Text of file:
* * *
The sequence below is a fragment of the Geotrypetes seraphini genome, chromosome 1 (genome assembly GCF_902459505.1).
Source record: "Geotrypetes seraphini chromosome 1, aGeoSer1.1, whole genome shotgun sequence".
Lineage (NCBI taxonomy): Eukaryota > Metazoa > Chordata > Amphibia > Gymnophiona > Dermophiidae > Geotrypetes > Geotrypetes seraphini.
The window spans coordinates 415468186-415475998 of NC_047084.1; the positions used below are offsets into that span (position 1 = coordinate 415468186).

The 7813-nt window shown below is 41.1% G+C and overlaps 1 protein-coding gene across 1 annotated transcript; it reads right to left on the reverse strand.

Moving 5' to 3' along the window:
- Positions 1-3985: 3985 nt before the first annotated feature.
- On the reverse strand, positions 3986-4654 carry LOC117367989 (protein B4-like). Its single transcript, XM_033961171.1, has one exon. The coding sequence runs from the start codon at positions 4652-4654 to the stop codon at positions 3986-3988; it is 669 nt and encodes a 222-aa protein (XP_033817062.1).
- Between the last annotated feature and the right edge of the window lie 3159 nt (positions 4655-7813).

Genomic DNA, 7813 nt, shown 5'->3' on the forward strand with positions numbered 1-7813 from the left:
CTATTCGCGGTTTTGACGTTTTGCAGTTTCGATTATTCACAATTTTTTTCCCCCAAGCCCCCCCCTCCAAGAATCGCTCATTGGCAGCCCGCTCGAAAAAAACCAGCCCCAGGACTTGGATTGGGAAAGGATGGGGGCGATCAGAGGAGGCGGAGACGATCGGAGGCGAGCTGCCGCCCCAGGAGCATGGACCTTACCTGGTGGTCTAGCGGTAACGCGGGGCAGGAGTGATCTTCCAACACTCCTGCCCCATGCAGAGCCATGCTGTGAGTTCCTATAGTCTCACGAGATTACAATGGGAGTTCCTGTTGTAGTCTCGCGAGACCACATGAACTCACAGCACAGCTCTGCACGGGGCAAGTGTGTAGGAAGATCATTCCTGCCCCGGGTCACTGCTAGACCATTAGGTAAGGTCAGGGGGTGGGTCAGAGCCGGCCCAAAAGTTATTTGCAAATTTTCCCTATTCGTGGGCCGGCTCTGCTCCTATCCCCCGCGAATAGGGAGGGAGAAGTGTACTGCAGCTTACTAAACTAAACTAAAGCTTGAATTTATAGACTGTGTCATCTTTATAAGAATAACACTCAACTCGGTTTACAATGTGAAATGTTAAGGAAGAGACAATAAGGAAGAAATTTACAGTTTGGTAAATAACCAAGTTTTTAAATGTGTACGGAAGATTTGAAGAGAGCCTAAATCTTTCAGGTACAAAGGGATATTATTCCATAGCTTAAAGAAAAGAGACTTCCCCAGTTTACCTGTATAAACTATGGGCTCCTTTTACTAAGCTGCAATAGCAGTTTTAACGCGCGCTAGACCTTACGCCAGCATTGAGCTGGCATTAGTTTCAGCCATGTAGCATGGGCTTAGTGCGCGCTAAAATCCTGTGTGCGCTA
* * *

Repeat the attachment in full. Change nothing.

The sequence below is a fragment of the Geotrypetes seraphini genome, chromosome 1 (genome assembly GCF_902459505.1).
Source record: "Geotrypetes seraphini chromosome 1, aGeoSer1.1, whole genome shotgun sequence".
Lineage (NCBI taxonomy): Eukaryota > Metazoa > Chordata > Amphibia > Gymnophiona > Dermophiidae > Geotrypetes > Geotrypetes seraphini.
The window spans coordinates 415468186-415475998 of NC_047084.1; the positions used below are offsets into that span (position 1 = coordinate 415468186).

The 7813-nt window shown below is 41.1% G+C and overlaps 1 protein-coding gene across 1 annotated transcript; it reads right to left on the reverse strand.

Moving 5' to 3' along the window:
- Positions 1-3985: 3985 nt before the first annotated feature.
- On the reverse strand, positions 3986-4654 carry LOC117367989 (protein B4-like). Its single transcript, XM_033961171.1, has one exon. The coding sequence runs from the start codon at positions 4652-4654 to the stop codon at positions 3986-3988; it is 669 nt and encodes a 222-aa protein (XP_033817062.1).
- Between the last annotated feature and the right edge of the window lie 3159 nt (positions 4655-7813).

Genomic DNA, 7813 nt, shown 5'->3' on the forward strand with positions numbered 1-7813 from the left:
CTATTCGCGGTTTTGACGTTTTGCAGTTTCGATTATTCACAATTTTTTTCCCCCAAGCCCCCCCCTCCAAGAATCGCTCATTGGCAGCCCGCTCGAAAAAAACCAGCCCCAGGACTTGGATTGGGAAAGGATGGGGGCGATCAGAGGAGGCGGAGACGATCGGAGGCGAGCTGCCGCCCCAGGAGCATGGACCTTACCTGGTGGTCTAGCGGTAACGCGGGGCAGGAGTGATCTTCCAACACTCCTGCCCCATGCAGAGCCATGCTGTGAGTTCCTATAGTCTCACGAGATTACAATGGGAGTTCCTGTTGTAGTCTCGCGAGACCACATGAACTCACAGCACAGCTCTGCACGGGGCAAGTGTGTAGGAAGATCATTCCTGCCCCGGGTCACTGCTAGACCATTAGGTAAGGTCAGGGGGTGGGTCAGAGCCGGCCCAAAAGTTATTTGCAAATTTTCCCTATTCGTGGGCCGGCTCTGCTCCTATCCCCCGCGAATAGGGAGGGAGAAGTGTACTGCAGCTTACTAAACTAAACTAAAGCTTGAATTTATAGACTGTGTCATCTTTATAAGAATAACACTCAACTCGGTTTACAATGTGAAATGTTAAGGAAGAGACAATAAGGAAGAAATTTACAGTTTGGTAAATAACCAAGTTTTTAAATGTGTACGGAAGATTTGAAGAGAGCCTAAATCTTTCAGGTACAAAGGGATATTATTCCATAGCTTAAAGAAAAGAGACTTCCCCAGTTTACCTGTATAAACTATGGGCTCCTTTTACTAAGCTGCAATAGCAGTTTTAACGCGCGCTAGACCTTACGCCAGCATTGAGCTGGCATTAGTTTCAGCCATGTAGCATGGGCTTAGTGCGCGCTAAAATCCTGTGTGCGCTA